In his The Philosophy of Nietzsche Georges Chatterton-Hill claims that Nietzsche “depasses” Stirner because “with Stirner the individual is himself the ultimo ratio and his own individual satisfaction constitutes the justification of his egoism.” With Nietzsche “the egoism of the individual is justified only in the light of its ultimate value to the race … Nietzsche has gone out beyond Stirner. He has adopted Stirner’s conception and depassed it.” Chatterton-Hill is wrong. Nietzsche does not adopt “Stirner’s conception” and hence cannot “depass” it. At bottom Stirner and Nietzsche are two disparate facts that cannot be reasoned into one. Despite Nietzsche’s scintillating idol-smashing he is haunted by yet another idol: the idol of an abstractified “Man” scheduled for redemption by the creation of the Superman. Nietzsche’s championing of “egoism” is conditioned by the achievement of this goal and he frankly states that when an individual does not correspond to his prescriptive ideal of an “ascending course of mankind” then “it is society’s (sic) duty to suppress egoism” .(The Will to Power) This is not the view of an egoist, but that of a moralist demanding that a choice be made of his view that “mankind” is more important than individuals. Nietzsche’s philosophy implies that supra-individual “entities” like “mankind” or “race” are entitled to the subordination of my interests and even the sacrifice of my life. Stirner, on the contrary, rejects all such sacrificial creeds. He joyfully prizes himself as more important than “mankind” or its “ascending course” . He does not concern himself with myths of human redemption, but with the real world of his own, unique being.

S. E. Parker




Nietzsche: Antichrist?


(All quotations from Nietzsche, unless otherwise stated, are from the edition of The Antichrist published by Haldeman-Julius in 1930)

There have been many great attacks upon Christianity, strong and effective in their different ways, and one hesitates to distinguish any one of them by the superlative ‘greatest’, but if I were to use this superlative – especially with respect to sheer blasting force of inspired denunciation – I should apply it to The Antichrist of Friedrich Nietzsche. .. One is not only impressed intellectually, but one is thrilled and moved to the depths by the splendid, sweeping fervor of his attack.

It is with these words that the renowned American freethinker and publisher, E. Haldeman-Julius, begins the introduction to his 1930 edition of The Antichrist. That Nietzsche is anti-Christian -that is, anti-the Christian Church- is apparent to anyone who has read him. The question I want to ask, however, is he really anti-Christ as he claimed to be? Before giving my answer it may be useful to briefly outline the way in which Nietzsche viewed Christianity.

Nietzsche does not primarily concern himself with the usual questions regarding the dating of the Christian gospels, their consistency or inconsistency, or whether Christ did or did not exist. In other words, the validity of the documentary evidence for Christianity. Nor does he concern himself with the argument’s for or against the existence of God, although he calls himself an atheist. He adopts what he describes as a “psychological” approach which revolves around the question: Does Christianity enhance or depreciate life? He writes:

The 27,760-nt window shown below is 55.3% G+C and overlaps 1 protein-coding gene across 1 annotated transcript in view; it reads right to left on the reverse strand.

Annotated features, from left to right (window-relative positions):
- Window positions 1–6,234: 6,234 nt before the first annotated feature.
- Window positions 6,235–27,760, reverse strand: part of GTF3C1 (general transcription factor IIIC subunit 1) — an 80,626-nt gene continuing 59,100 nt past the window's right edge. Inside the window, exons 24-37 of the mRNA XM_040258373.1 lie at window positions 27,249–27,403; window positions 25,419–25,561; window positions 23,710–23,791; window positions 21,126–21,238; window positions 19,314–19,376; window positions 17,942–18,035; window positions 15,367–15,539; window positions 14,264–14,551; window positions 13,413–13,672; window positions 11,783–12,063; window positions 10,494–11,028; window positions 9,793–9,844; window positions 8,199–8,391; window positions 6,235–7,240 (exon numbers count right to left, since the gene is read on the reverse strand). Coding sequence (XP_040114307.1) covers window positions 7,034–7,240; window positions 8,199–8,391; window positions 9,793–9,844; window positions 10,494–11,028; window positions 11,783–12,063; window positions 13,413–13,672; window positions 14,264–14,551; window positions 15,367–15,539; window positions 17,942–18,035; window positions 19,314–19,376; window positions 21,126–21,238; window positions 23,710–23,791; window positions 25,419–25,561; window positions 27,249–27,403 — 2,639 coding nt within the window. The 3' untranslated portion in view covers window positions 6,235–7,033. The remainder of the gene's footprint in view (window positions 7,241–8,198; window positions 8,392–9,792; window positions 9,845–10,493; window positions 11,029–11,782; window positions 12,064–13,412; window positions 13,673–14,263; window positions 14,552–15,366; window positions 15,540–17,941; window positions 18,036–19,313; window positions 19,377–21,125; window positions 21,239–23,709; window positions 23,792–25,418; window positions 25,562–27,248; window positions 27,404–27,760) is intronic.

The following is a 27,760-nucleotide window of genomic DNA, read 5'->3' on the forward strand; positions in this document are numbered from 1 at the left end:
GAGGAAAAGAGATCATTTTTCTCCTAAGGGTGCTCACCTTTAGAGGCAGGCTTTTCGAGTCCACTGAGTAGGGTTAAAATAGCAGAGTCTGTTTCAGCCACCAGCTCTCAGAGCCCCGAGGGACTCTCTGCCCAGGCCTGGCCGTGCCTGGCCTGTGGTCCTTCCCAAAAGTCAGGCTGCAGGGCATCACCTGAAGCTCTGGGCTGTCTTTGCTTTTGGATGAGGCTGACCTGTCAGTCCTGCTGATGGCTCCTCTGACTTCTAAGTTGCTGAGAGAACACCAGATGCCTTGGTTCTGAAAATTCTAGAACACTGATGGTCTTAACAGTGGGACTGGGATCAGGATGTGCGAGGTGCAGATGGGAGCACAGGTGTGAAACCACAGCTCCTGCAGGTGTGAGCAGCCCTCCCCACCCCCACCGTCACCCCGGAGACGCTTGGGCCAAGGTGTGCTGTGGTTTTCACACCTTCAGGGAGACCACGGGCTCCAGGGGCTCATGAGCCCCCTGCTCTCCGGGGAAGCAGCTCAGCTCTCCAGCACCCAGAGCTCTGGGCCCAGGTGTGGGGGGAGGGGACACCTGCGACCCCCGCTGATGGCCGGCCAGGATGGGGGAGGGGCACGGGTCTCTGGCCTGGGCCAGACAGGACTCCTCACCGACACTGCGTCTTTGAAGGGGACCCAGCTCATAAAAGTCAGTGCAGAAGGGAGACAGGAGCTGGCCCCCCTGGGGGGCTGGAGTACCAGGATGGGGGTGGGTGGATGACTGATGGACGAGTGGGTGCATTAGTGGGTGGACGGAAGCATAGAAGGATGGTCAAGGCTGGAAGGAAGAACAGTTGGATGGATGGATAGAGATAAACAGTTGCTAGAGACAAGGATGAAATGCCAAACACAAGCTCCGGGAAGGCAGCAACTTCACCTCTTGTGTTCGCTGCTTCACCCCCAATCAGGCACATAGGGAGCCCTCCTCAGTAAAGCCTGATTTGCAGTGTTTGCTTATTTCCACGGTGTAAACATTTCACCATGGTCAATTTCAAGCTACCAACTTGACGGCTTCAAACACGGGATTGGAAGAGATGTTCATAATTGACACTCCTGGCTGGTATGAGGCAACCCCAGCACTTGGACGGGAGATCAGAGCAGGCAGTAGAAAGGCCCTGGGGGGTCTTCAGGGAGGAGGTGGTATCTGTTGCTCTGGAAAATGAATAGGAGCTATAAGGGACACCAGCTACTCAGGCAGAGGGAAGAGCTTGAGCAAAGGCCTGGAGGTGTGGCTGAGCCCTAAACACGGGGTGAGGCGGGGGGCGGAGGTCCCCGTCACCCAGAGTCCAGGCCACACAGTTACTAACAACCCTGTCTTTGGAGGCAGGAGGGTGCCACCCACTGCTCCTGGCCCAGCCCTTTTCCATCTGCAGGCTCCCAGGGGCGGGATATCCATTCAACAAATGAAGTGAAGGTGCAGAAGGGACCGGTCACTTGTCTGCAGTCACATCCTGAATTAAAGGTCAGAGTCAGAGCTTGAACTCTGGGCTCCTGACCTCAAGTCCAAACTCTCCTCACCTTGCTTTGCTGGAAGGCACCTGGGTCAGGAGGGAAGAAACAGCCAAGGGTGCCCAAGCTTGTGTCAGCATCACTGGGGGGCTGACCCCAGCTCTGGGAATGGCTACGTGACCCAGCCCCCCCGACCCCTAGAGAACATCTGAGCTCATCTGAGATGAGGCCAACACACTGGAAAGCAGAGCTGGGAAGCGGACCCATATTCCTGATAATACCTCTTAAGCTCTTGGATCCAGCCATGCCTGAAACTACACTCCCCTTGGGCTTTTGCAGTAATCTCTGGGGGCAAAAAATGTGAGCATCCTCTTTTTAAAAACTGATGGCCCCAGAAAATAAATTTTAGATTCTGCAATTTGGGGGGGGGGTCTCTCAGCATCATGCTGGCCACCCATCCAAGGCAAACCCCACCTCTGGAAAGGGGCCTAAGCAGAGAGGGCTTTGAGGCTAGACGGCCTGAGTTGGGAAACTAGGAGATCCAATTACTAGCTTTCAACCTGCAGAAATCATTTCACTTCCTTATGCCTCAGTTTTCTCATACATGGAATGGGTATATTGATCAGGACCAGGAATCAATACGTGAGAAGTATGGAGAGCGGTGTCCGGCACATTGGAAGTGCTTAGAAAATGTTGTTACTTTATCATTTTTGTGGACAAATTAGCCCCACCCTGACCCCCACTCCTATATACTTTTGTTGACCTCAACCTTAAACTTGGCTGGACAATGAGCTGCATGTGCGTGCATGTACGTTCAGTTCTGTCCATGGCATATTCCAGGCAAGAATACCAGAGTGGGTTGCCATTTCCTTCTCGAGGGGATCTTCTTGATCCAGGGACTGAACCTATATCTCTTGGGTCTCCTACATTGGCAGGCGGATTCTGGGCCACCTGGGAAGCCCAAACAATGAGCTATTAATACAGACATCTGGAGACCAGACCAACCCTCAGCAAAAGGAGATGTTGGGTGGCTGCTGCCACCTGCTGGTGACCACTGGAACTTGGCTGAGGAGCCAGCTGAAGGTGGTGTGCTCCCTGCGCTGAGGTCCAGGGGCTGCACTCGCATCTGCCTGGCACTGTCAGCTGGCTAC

“What is good?- -everything that increases the feeling of power, the will to power, and power itself, in men. What is evil? -everything based in weakness. What is joy? -the emotion of power increasing, of a resistance overcome. Not contentedness, but more power! Not peace at any price, but war! Not ‘goodness’, but more ability!….The weak and the misbegotten shall sink to the ground: that is our humanitarian slogan; and they should be helped to sink. What is the most harmful vice?-pity, shown to the misbegotten and the feeble-Christianity.”

Nietzsche argues that the attacks made upon Christianity up to his time have not only been timid but false. Christianity is a crime against life and the problem of its “truth” is of no value unless it leads to a consideration of the validity of its morality.

Christianity attempts to reverse natural selection. The Christian is a sick and degenerate individual who tries to thwart the natural course of evolution and wants to make the unnatural into law. He seeks to preserve the physiologically botched, those who are weak, and to strengthen their instinct to preserve each other. Those who do regard this attitude as immoral belong to the same sickly crowd.

Genuine love of mankind, [he writes] exacts sacrifice for the good of the species: it is hard, full of self-control because it needs sacrifice. Continue reading


a_king_alone____by_art2mys-d4flzdtNietzsche was a great philosopher and a fine poet. His individualism has much in common with mine. His exaltation of the individual, his evaluation of egoism, his negation of all the religious, moral and social bonds that oppress the personality, his recognition that force legitimizes every action because it is the only means by which the ego can obtain all that it desires – all these constitute a common platform between us.

Even the idea that ” man is a bridge between the brute and the overman, a bridge above a deep gulf” is common to us both-even if for Nietzsche the bridge leads to a type like Alexander the Great, Caesar, or Napoleon, and for me a type like Corrado Brando or Jules Bonnot.